Ladies, I am going to have to totally disagree with you on this issue. "Colic" is just as much a verb as it is a noun. It is a verb because that's how we use it. It's part of how the language grows. What starts out as a corruption or laziness may soon become part of the language. Unlike Aunt Tecky, the English language did not die in 1964, nor with the publication of a dictionary in 1957. Our language is very much alive and changing. The only wordsmiths that this drives crazy are the ones who do not want to accept this change. A dictionary is obsolete the moment it is published and it doesn't make words "legal." Furthermore, - and this is really an existential question - I don't think that any words exist anywhere "outside the minds of man."
I learned my grammar and vocabulary rules in a pretty strict environment, as did Roe. Her school was probably more strict because she was taught by nouns - I mean - nuns. (That "nouns" was originally a typo, but it seemed to fit, so I didn't backspace over it.) I used to rail at the use of "impact" as a verb. "It's a NOUN, dammit!" (Not, "It's a NUN!") But a friend of mine pointed out to me that "input" and "access" used to be nouns until we computer nerds got ahold of them. Now, no one even thinks twice about using them as verbs. I am still not used to "impactful" as an adjective, though.
Hopefully, our language will never stop growing. And when I was a kid, my teachers would smite us down if we used "Hopefully" that way. But, my contention is that since everyone uses it that way, it has become acceptable. Not only that, "hopeful" is a noun! Just this week, there was a headline in the Albuquerque Journal that said, "Hopefuls come to New Mexico." They didn't even bother to say "Democratic hopefuls." If we use it this way, it will become the norm. And there ain't nothing wrong with that.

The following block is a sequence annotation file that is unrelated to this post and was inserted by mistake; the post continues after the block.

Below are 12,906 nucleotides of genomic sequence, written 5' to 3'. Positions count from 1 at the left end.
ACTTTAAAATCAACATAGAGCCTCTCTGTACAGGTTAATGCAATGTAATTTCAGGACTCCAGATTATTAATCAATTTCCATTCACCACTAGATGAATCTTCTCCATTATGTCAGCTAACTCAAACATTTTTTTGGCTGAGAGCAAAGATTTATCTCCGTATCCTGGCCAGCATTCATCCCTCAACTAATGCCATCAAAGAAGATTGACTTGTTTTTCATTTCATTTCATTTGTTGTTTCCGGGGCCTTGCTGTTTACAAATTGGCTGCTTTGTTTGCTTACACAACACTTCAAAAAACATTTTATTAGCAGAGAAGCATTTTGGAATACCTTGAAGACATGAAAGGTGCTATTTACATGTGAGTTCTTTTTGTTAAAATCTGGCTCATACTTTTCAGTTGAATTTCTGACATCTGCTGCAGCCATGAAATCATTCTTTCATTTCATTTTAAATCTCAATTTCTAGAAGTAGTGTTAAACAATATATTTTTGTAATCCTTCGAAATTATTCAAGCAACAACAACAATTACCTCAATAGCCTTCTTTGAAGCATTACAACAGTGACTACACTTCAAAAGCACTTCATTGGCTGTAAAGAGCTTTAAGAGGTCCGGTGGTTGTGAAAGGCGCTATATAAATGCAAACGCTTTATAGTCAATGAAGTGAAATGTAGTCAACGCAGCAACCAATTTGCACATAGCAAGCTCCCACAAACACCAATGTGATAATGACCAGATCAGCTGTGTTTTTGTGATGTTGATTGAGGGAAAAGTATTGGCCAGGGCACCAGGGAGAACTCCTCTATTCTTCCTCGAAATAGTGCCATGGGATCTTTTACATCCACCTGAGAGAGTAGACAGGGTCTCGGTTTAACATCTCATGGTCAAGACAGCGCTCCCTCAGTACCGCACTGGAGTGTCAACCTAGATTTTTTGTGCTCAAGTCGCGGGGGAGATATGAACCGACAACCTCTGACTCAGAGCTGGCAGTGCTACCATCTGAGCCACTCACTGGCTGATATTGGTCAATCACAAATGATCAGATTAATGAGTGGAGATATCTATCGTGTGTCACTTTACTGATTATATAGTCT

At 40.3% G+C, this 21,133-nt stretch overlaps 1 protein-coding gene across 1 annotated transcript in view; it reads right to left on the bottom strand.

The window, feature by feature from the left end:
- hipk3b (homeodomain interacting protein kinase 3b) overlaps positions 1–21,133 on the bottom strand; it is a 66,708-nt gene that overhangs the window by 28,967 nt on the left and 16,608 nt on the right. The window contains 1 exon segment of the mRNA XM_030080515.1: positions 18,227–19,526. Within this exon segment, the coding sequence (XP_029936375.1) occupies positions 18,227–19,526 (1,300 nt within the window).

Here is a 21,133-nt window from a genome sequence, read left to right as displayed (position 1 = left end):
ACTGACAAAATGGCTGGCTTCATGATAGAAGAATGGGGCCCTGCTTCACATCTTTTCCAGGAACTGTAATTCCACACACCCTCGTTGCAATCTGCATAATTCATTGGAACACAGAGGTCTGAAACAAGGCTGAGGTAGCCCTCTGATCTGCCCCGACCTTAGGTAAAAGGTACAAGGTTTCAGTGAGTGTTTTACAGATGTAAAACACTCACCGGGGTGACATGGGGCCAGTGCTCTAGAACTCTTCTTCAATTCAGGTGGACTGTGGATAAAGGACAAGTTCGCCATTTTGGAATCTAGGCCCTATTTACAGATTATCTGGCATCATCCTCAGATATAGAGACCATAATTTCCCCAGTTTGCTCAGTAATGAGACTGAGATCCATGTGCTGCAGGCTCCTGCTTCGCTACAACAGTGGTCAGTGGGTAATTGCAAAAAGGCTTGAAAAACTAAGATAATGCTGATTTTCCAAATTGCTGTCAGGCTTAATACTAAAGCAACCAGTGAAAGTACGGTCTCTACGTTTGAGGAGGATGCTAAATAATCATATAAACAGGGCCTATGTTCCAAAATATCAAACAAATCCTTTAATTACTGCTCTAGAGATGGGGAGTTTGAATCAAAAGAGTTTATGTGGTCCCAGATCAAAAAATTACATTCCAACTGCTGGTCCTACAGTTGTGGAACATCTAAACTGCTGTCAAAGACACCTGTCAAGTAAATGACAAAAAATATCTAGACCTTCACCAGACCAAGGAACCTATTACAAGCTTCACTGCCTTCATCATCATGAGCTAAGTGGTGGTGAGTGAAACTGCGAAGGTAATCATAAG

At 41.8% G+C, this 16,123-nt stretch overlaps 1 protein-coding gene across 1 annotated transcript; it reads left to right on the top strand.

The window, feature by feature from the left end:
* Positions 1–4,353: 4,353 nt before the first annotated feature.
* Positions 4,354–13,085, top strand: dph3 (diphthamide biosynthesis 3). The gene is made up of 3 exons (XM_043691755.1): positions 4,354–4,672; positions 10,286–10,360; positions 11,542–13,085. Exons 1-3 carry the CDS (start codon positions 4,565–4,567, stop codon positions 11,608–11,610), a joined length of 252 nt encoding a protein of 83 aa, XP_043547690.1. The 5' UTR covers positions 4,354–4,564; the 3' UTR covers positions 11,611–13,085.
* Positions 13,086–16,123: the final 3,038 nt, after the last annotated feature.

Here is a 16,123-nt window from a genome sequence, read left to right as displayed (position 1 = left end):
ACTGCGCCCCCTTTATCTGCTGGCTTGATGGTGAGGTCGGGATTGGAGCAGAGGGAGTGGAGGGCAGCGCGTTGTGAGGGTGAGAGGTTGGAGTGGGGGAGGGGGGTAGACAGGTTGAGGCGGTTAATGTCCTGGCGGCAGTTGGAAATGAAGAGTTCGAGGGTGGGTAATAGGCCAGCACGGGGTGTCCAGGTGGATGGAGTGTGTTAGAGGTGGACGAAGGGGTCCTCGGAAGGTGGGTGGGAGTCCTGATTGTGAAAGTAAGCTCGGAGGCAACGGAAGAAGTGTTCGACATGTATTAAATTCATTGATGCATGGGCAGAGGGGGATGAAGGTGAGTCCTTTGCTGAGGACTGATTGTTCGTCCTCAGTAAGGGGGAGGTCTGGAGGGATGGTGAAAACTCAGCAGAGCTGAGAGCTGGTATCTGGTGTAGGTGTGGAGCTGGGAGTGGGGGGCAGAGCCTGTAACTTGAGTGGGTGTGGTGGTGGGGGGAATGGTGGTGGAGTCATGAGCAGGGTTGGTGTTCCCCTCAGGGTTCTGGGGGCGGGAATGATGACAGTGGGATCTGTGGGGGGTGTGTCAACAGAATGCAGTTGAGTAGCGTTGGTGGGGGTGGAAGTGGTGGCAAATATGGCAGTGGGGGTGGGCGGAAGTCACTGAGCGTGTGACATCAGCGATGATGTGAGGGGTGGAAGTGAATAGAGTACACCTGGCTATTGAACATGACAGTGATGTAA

I'm only a year younger than that 1957 dictionary, and I have already seen the language change. When I was a teenager, "rip off" was a slang term for stealing. Now, not only is it acceptable, but "ripoff" has become a noun. When we were young, "ragging on" someone was a really nasty reference to being "on the rag," and we wouldn't dare use that term in front of our parents. I hear that term all the time now. I would be willing to bet that there are 20-year-old people out there who have never used the word "gay" to mean "cheerful" or "happy." Teflon was invented after 1957, and not only is it a brand name, but it has become an adjective, e.g. "the teflon president."
Think of some of the words and phrases that we use and are being put into dictionaries today that did not exist in 1957. Back then, no one had heard of internet, intranet, extranet, ethernet, biosphere, biodiversity, edutainment, touchy-feely, chads (hanging or otherwise), drive-by, downsizing, screen savers, software, shareware, freeware, palmtop, reboot, and even spellchecking. Forty years ago, we not only didn't have e-mail, but we didn't write letters that contained acronyms like FWIW, BTW, IMHO, or ROTFL. Our businesses did not outsource software engineering or call centers to India. We never went bungee jumping or line dancing. We didn't choose between kick-boxing or shoot-'em-up video games. Rock and roll was new in the 1950's, and we had never heard of disco, punk, grunge, or techno. Those words may have existed, but not in that context.
Mary, I consider myself a wordsmith, but I bet you and I use the term differently. In the context of your note, it seems as though you think that a wordsmith is a keeper of the "truth". Maybe those folks should be called wordkeepers. As anyone who reads this newsletter knows, I like to play with words and mold them to suit my needs. Just like a blacksmith shapes a horseshoe, this wordsmith likes to heat up the words, pound on them a little bit, and try to make something new and fun. Or at least a little interesting.
And we all do it, and that's what makes language so interesting and fun. We do have to have rules, but sometimes the rules are stretched, bent, and broken until the errors become the new rules. So, yes, "colic" is a verb because we use it that way.
The dictionaries just haven't caught up yet.
What do y'all think?